Charities call for improved drug education in schools as hundreds of children are referred to specialist drug and alcohol services
The public will get the chance to go behind the scenes of hit TV programme Trauma: Level One at Southampton’s teaching hospital on Saturday.
Buckinghamshire Healthcare NHS Trust's response to Sir Bruce Keogh’s review into the quality of its care and treatment.
The terror-related arrest of a teenager at Heathrow airport was not made in response to any immediate risk or threat, police said.
A 19-year old man has been arrested on suspicion of "preparing for acts of terrorism" in relation to Syria.
The man is currently held at a police station in London.
Children with asthma may be using medicines that do not work and in some cases this could increase their suffering, according to a study.
The inhaler - often the first line of treatment - could be less effective or may even make the condition worse for some children carrying a particular gene.
The study was carried out at the Brighton and Sussex Medical School (BSMS).
The researchers' concerns follow the publication of the first national study of asthma deaths in the UK, which claimed some asthma patients are dying because of complacency among both medical staff and patients.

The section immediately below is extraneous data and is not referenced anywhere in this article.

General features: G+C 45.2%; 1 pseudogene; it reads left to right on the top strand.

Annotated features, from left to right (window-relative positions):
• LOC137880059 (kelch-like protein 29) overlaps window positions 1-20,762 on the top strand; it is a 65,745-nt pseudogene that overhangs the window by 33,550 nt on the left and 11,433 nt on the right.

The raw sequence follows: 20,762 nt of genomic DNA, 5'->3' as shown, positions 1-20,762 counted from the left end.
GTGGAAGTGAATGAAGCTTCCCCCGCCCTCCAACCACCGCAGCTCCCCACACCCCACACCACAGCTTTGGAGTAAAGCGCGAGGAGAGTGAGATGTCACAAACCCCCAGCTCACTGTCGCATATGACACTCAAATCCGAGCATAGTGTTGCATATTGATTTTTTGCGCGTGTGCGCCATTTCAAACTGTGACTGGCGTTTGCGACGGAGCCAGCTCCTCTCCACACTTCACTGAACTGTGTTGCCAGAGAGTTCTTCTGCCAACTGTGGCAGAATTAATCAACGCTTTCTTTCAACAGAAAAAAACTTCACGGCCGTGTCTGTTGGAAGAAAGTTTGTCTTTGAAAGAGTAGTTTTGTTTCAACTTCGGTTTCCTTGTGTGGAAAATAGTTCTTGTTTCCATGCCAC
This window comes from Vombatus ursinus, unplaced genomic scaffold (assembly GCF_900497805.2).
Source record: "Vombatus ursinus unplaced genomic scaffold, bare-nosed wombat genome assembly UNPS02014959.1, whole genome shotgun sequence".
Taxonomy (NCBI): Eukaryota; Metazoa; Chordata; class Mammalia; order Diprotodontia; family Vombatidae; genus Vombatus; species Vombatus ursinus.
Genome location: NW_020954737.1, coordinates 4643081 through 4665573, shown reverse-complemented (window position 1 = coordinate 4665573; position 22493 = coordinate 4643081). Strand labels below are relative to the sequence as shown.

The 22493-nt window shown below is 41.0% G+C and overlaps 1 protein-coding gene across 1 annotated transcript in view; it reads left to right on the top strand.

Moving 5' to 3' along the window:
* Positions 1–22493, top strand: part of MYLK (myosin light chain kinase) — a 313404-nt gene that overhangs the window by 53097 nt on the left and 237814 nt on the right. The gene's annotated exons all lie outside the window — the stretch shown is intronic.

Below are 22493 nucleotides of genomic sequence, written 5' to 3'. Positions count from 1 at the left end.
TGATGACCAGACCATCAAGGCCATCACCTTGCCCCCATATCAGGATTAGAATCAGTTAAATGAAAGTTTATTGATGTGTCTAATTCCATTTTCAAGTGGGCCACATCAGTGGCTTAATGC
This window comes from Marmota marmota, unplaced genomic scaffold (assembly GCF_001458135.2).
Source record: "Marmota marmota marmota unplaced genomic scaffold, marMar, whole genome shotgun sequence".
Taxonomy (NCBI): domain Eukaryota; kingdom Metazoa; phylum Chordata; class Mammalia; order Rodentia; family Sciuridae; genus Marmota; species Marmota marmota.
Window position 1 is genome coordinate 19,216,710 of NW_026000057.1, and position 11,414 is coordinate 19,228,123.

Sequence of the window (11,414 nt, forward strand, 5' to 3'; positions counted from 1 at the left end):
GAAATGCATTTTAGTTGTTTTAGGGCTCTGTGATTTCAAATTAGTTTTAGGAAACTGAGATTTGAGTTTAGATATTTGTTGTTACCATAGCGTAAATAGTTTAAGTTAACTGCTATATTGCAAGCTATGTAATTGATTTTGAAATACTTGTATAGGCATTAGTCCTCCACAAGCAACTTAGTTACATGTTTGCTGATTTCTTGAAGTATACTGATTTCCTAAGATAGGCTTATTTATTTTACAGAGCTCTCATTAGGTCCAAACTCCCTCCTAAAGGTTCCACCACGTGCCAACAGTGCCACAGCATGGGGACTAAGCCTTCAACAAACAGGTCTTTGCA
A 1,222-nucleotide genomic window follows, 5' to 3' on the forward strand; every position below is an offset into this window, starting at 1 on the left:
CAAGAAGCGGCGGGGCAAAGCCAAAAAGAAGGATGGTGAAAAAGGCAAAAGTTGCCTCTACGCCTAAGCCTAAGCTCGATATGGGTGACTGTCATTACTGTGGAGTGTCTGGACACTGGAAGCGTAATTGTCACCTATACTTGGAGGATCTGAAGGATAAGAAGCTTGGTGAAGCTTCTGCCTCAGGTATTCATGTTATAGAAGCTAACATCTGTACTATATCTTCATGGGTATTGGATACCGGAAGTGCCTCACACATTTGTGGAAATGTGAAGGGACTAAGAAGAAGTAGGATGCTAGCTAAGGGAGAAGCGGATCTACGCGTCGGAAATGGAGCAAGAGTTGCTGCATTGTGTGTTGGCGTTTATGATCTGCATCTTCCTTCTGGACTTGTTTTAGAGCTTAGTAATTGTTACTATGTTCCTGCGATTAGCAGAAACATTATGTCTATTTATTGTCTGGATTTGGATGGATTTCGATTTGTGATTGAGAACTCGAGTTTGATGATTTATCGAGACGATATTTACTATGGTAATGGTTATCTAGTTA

BSMS experts are planning new trials this autumn which they believe will provide further evidence to support the idea of providing personalised medicine to improve treatment.
Professor Somnath Mukhopadhyay, chairman of Paediatrics at BSMS said: "Both asthma 'reliever' and 'controller' medicines may not work well in a proportion of children because the child's genetic make-up makes the medicine less effective.
"A simple test can determine whether a child carries the gene change and identify those who might benefit from a switch to an alternative, more effective medicine."
Prof Mukhopadhyay said parents and health professionals should be made more aware of the risks to those who carry the gene change.
The research has been funded by the charity Haydn's Wish, named after nine-year-old asthma sufferer Haydn Wileman, from Newhaven, East Sussex, who died in 2011 after an allergic reaction.
Haydn's mother Emma Wileman, who leads the charity, said: "Some children with asthma appear to be suffering more because they are not responding to 'reliever' medicine.
"We believe parents need to be made more aware of this and there should be more research, as a matter of urgency."